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To follow a code of life

The key lying on old book / bible  

Life is full of lessons and ringing messages.

Recently, in order to take a flight back home, I travelled by road from Palakkad to Coimbatore. Driver Mani deposited me at my elegant cousin’s flat. For a considerable length of time after I stepped in with my suitcase, my cousin did not close and lock her door. It remained ajar. So I myself got up and locked it.

“Do you often forget to close your door?” I asked jocularly. “Ah… no,” she said, “It’s just that I didn’t want to close the door in Mani’s face.” She further regretted that she hadn’t yet offered him something to drink.

I was so struck by her acute empathy and courteous thought that I felt I had to share it. We teach children so many things to socialise them into our families and larger social circles. Sit up straight, don’t cross your legs, don’t grab things at meal-time, stand up when an older person enters the room… The list depends on how particular families are and how often a parent is around to advise children on cultured behaviour. Indeed, recognising that parents do not spend the kind of time they once did with their children (given the contemporary work timings) some of the caretaking has been outsourced to schools.

The educationists have put much thought into designing lessons and classes on Ethics Education and Life Skills in schools. At one time the phrase meant learning how to fix light bulbs, how to iron a shirt or mend fuses, but today it encompasses a whole philosophy that trains children in attitudes and value-enhanced patterns of dealing with oneself, the people around you and the environment.

Speaking of which… a few hours later at the airport, I was seated next to a middle-aged sardar who was deep in a book. As I was the only other traveller who settled down to wait with a book rather than with a phone, I asked him what he was reading. He flipped the cover in my direction: Japji, from the Guru Granth Sahib. He had discovered his religion rather recently because he enthusiastically explained the tenets and said how much he regretted not having paid attention to his father.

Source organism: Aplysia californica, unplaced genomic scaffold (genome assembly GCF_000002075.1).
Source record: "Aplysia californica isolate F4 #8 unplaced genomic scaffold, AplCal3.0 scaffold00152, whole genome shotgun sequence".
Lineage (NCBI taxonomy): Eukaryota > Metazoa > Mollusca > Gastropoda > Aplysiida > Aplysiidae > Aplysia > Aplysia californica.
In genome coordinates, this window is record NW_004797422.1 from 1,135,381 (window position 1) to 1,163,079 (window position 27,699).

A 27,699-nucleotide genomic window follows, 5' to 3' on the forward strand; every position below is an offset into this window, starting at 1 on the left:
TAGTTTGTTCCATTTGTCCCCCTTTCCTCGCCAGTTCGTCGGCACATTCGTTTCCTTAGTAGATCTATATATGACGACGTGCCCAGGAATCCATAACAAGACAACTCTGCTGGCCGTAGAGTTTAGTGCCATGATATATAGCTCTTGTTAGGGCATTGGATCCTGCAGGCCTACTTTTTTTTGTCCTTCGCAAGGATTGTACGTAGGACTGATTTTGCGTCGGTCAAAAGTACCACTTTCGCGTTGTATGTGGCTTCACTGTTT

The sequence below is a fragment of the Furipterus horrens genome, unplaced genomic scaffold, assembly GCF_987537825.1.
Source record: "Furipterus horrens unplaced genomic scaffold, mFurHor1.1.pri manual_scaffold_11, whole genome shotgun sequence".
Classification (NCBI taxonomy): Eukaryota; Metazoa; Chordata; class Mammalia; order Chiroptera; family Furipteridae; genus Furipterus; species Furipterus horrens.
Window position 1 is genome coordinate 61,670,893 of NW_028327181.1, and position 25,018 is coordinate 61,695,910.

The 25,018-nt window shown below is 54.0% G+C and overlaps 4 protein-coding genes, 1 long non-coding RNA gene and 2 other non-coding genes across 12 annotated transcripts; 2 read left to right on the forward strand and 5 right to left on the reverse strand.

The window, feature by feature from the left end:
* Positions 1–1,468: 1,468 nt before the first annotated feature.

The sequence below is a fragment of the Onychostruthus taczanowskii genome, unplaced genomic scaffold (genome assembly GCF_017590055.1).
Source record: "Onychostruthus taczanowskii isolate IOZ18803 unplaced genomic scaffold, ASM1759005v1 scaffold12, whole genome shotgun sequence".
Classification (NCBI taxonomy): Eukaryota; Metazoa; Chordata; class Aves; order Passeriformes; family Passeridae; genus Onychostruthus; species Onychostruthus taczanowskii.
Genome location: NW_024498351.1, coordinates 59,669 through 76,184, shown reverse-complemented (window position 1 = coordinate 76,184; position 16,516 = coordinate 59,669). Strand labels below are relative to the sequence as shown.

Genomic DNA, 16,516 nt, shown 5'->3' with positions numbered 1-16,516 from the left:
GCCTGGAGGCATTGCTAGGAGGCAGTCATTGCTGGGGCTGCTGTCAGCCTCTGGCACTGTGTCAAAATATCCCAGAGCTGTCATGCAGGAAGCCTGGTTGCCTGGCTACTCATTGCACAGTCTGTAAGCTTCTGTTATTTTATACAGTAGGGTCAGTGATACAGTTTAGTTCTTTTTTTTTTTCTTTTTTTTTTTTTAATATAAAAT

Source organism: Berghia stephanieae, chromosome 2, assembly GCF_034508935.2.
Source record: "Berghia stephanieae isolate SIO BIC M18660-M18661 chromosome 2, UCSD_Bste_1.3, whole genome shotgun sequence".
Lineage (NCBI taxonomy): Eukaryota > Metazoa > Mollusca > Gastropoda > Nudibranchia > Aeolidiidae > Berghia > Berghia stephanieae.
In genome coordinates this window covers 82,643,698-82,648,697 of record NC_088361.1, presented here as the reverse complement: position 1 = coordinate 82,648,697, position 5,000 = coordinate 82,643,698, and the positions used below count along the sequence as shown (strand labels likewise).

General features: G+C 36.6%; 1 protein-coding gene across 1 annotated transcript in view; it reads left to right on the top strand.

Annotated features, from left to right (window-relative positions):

“He was a very religious man and I never bothered to ask him what comfort it gave him. His death a year ago struck a spark in me and I am now slowly learning about my religion,” he said. More than missing his father, the gentleman regretted not having absorbed his religiosity. “I have so many questions which I know he would have answered, but it is too late.”

I merely consoled him saying that the greatest gift a parent can give a child was what he had received from his father: a code of life.

Because, really, that’s what ‘life’ skills are.

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Printable version | Jun 16, 2021 7:20:11 AM |

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